Nothing could be simpler than harvesting fiddleheads. But it’s a sound idea to be accompanied by a seasoned gatherer on your first time out. I felt fortunate to tag along with lifelong Mainer Michael Brooker, who gamely offered to show me the ropes. He took me to a lovely spot on his property, where the open woods sloped down to the edge of a beaver pond. It was a lovely site and would have been well worth an outing even without the prospect of harvesting the scrumptious morsels.
Mike showed me how to identify the correct species. He patiently presented examples of fiddleheads that were past the correct stage for harvesting, which is simple, because as soon as leaves begin to start bursting out of the tightly coiled frond, their peak has passed. I had expected him to demonstrate a particular type of setting for the Ostrich ferns, but it turned out, the plants weren’t that picky: fiddleheads were to be found in the soft earth at the margins of the pond, uphill from the water, in shade, and in the soft mid-May sunshine.
I marveled at Mike’s visual acuity: it seemed that in the time it took me to identify my next target, Mike had found at least half a dozen ferns and plucked them clean. It was the work of only an hour or two for him to fill the large canvas bag suspended from his belt.
To be fair, I was pretty distracted, this being my first foray into the springtime Boreal Forest. When not picking, I kept myself well entertained by observing the many amazing local plants coming into bloom in Maine’s sudden spring: dog-tooth violets, bleeding heart, and more.
Even so, despite taking pictures and incessant botanizing, I managed to come away with enough of the tender fronds to make a nice introduction to this venerable tradition. We washed them carefully, steamed them lightly, and served in the simplest way possible, with a dash of salt and pepper and a bit of butter. The flavor was delicate and mild, the texture was very tender and not the least bit stringy or bitter. We found them delicious in an understated way, and I was hooked. Next year, I will set my sights higher and eagerly plan to restock my typically-depleted springtime freezer.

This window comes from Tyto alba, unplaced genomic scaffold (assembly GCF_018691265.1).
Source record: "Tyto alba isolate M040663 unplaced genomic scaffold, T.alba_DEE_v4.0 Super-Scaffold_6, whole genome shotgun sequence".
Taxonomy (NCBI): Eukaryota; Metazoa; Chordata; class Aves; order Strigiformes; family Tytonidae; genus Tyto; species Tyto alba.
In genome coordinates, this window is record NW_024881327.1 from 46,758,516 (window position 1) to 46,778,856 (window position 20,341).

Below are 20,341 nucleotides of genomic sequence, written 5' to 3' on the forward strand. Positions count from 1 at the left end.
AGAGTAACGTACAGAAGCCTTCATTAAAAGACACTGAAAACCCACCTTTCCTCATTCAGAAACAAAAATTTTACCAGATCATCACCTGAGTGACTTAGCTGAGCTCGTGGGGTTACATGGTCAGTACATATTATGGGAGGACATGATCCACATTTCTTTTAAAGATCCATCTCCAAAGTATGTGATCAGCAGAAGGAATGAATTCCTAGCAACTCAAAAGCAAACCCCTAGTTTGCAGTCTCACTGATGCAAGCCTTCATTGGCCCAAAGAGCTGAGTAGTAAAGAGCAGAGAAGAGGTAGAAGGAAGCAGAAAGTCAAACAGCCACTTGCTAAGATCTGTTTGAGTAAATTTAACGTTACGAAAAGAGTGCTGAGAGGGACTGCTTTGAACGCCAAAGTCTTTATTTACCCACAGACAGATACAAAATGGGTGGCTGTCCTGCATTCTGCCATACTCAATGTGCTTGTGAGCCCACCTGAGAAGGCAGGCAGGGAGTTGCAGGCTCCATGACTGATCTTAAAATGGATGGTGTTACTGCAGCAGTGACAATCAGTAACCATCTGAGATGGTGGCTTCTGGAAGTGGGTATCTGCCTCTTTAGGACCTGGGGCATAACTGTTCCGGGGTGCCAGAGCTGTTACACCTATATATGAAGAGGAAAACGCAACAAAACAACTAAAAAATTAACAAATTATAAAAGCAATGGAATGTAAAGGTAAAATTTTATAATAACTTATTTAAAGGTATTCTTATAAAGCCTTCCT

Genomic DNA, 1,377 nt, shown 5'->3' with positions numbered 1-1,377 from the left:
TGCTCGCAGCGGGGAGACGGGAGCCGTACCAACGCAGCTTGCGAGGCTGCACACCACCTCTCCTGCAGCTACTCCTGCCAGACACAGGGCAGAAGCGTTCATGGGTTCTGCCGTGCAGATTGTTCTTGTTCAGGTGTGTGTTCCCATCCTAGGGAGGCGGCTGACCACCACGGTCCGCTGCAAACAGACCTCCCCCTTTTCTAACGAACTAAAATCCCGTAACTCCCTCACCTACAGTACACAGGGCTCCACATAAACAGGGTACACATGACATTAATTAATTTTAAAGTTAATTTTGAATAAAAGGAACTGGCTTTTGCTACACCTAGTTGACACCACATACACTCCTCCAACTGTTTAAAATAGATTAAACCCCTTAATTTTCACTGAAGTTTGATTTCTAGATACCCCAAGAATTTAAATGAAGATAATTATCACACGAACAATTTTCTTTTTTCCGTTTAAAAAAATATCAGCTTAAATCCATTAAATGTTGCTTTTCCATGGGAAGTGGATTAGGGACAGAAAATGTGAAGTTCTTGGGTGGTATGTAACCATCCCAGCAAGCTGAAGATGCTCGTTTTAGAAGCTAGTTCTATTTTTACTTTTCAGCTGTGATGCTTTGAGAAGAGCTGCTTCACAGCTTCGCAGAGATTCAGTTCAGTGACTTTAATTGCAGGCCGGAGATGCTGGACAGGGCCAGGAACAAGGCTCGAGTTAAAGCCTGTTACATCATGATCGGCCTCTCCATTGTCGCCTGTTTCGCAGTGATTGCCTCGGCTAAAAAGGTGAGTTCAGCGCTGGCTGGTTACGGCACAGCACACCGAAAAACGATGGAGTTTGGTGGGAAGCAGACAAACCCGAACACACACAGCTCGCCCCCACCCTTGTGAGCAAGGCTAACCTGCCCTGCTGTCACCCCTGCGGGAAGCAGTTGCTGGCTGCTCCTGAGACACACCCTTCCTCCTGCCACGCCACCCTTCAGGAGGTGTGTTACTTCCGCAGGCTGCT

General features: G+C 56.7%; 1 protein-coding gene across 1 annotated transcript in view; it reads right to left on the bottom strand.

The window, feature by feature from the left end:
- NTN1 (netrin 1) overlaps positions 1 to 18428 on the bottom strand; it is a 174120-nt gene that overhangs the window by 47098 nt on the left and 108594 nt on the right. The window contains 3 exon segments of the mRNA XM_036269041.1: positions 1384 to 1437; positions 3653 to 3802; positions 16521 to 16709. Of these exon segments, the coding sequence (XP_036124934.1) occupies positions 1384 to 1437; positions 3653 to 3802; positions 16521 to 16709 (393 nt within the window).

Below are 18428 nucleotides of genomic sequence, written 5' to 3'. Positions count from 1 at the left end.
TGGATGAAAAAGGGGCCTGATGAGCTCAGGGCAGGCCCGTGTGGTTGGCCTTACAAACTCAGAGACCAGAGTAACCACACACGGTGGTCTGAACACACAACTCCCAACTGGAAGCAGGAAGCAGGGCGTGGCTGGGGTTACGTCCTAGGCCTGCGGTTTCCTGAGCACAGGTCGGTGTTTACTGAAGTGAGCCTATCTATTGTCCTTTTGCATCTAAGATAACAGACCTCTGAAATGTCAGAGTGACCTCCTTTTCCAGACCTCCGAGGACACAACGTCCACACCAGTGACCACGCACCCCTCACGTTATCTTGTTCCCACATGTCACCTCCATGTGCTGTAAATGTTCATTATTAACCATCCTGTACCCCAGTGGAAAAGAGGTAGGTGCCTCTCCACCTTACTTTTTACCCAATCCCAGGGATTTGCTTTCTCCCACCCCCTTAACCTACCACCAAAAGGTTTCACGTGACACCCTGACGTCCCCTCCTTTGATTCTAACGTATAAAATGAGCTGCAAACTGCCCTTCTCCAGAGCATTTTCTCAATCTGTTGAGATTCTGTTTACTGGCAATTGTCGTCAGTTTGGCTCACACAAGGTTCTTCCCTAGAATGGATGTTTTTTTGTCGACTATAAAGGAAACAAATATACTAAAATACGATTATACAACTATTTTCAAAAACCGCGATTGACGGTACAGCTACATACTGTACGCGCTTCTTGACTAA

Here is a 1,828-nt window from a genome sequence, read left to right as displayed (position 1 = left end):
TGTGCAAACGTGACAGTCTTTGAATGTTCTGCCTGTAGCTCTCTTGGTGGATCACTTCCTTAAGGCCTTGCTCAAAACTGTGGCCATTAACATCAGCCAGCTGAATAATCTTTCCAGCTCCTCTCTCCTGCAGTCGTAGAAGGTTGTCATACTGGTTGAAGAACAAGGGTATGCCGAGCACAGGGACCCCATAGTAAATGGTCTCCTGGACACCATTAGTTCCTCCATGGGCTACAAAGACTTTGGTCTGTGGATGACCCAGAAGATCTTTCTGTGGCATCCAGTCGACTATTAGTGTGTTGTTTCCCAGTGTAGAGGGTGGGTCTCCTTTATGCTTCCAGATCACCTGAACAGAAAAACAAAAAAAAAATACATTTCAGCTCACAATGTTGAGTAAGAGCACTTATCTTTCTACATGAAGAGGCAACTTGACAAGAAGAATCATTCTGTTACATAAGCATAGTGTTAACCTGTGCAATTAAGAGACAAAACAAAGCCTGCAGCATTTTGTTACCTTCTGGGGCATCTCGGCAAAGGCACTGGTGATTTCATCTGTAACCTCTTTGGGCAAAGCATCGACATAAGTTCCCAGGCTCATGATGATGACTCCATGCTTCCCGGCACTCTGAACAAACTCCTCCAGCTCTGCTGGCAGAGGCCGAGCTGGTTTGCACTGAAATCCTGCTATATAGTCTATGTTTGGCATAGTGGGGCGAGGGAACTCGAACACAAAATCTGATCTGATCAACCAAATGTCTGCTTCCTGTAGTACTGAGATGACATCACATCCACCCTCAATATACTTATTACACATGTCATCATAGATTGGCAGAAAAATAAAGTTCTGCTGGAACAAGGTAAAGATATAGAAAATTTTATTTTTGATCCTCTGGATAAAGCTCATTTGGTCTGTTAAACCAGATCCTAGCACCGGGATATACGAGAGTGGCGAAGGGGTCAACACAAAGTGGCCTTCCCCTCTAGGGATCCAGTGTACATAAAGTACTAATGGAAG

Fiddleheads are often pickled and there are many ways to do so. The following is a recipe, from the University of Main Coperative Extension Bulletine #4198, entitled ‘Facts on Fiddleheads,” that will show you how to preserve your harvest.
Bread and Butter Fiddlehead Pickles
Yield: 6 Pints
4 Pounds fiddleheads
3 Large onions, thinly sliced
½ Cup salt
3 Trays ice cubes
5 Cups sugar
5 Cups cider vinegar
1 ½ Tsp turmeric
1 ½ Tsp celery seeds
1 ½ Tsp mustard seeds
In 8-quart enamel, stainless steel or glass container, stir fiddleheads, onions, salt, and enough cold water to cover fiddleheads until salt dissolves; stir in ice. Cover; let stand in cool place 3 hours. Drain fiddleheads and rinse with cold running water; drain thoroughly.
Measure sugar, vinegar, turmeric, celery seed, and mustard seeds into 8-quart Dutch oven or heavy saucepan. Over high heat, heat to boiling. Reduce heat to low; simmer, uncovered 30 minutes, stirring often. Meanwhile, prepare jars and caps. Add fiddleheads and onions to Dutch oven; heat to boiling. Spoon hot fiddleheads into hot jars to ¼ inch from the top. Immediately ladle syrup over fiddleheads. Process 15 minutes in boiling water process canner. Cool jars and test for air tightness.
For more information, see this more in-depth article on Fiddleheads.
Randel A. Agrella has overseen rare seed production at Baker Creek since 2005. He writes and lectures extensively, and owns and operates AbundantAcres.net, which has grown and shipped strictly heirloom, chemical-free veggie starts and plants, since 2004. He has recently relocated to Maine, and you can follow the development of his organic micro-farm, Parsnippity Farm, on Facebook.